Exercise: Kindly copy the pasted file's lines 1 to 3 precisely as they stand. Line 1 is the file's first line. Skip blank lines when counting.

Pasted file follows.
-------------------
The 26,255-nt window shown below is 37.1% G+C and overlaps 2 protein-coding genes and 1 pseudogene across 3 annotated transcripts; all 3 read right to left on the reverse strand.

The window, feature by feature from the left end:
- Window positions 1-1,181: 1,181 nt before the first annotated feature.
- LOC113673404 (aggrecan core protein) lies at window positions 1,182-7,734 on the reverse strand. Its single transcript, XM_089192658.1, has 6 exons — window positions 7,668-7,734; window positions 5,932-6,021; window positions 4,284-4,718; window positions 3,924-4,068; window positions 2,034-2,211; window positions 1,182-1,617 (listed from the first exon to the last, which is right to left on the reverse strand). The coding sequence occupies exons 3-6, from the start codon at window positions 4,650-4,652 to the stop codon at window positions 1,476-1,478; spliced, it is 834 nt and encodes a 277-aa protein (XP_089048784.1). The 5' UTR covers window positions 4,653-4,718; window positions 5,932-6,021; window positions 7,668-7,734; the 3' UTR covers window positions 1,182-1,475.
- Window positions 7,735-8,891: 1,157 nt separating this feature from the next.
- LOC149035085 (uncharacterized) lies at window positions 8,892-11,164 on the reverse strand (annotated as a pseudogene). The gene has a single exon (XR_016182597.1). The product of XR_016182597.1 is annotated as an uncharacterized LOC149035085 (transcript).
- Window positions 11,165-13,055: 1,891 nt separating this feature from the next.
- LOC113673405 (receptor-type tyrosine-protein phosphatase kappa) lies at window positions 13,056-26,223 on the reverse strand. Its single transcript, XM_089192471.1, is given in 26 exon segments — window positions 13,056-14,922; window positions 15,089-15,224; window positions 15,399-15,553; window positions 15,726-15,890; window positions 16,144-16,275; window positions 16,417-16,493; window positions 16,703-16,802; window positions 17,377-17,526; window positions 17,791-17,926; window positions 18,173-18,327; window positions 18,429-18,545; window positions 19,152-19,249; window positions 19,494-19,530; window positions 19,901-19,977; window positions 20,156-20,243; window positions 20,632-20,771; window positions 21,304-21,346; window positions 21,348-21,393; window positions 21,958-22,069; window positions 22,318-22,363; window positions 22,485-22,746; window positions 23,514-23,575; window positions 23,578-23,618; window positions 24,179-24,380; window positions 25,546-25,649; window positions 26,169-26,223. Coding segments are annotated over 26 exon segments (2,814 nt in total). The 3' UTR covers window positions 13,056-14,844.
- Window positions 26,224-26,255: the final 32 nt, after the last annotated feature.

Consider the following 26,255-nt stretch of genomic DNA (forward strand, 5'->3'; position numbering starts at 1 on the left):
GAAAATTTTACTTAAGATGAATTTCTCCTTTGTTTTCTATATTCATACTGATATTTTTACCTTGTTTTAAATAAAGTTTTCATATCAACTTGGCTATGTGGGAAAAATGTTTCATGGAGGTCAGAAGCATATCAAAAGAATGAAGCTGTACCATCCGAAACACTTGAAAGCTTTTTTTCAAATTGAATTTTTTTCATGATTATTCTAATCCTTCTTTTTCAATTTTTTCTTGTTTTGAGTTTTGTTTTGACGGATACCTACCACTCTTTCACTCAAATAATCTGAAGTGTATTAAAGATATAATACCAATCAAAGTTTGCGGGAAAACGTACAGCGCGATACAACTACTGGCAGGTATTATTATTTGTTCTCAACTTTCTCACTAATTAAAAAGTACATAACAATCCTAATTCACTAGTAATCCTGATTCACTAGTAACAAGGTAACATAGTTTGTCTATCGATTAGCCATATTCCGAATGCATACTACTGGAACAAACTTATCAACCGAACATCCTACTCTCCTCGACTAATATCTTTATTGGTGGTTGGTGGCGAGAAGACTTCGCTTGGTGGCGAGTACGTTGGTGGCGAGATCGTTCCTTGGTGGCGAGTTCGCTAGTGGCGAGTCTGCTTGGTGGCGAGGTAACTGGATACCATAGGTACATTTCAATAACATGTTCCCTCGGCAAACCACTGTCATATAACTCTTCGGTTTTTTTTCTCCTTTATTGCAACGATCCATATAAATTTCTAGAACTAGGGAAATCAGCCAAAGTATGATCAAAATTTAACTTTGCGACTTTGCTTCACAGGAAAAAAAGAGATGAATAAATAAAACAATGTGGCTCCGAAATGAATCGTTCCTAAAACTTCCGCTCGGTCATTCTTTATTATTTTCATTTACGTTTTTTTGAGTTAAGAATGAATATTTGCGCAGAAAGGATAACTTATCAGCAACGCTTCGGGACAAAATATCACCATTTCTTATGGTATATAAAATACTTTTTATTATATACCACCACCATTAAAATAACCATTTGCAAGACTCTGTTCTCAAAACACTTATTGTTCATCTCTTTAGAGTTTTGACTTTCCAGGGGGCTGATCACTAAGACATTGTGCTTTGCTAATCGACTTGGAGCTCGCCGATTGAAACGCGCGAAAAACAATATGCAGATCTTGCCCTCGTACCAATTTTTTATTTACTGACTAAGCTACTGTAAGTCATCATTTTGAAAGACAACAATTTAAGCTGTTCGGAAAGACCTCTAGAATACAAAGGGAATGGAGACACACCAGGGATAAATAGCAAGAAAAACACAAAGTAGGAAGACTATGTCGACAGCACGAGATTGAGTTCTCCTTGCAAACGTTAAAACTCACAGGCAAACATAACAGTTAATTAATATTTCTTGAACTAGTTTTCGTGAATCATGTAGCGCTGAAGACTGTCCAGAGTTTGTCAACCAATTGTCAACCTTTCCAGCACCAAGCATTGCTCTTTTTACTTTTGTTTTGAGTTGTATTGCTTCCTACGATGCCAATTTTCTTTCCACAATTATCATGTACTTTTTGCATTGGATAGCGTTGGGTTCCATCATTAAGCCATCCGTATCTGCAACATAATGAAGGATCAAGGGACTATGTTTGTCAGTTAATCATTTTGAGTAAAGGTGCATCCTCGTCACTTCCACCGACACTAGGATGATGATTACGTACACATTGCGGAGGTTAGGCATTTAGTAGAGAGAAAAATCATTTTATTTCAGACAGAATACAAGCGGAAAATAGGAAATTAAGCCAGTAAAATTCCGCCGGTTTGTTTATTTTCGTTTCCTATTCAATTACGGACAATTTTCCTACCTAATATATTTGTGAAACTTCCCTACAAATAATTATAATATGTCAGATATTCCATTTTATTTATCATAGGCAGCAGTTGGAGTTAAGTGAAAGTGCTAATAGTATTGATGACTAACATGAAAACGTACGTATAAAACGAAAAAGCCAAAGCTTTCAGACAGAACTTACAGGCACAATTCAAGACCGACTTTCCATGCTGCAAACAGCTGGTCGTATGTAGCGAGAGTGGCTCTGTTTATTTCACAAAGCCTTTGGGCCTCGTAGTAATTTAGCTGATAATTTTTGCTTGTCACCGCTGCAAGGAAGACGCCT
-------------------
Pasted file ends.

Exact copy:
The 26,255-nt window shown below is 37.1% G+C and overlaps 2 protein-coding genes and 1 pseudogene across 3 annotated transcripts; all 3 read right to left on the reverse strand.

The window, feature by feature from the left end:
- Window positions 1-1,181: 1,181 nt before the first annotated feature.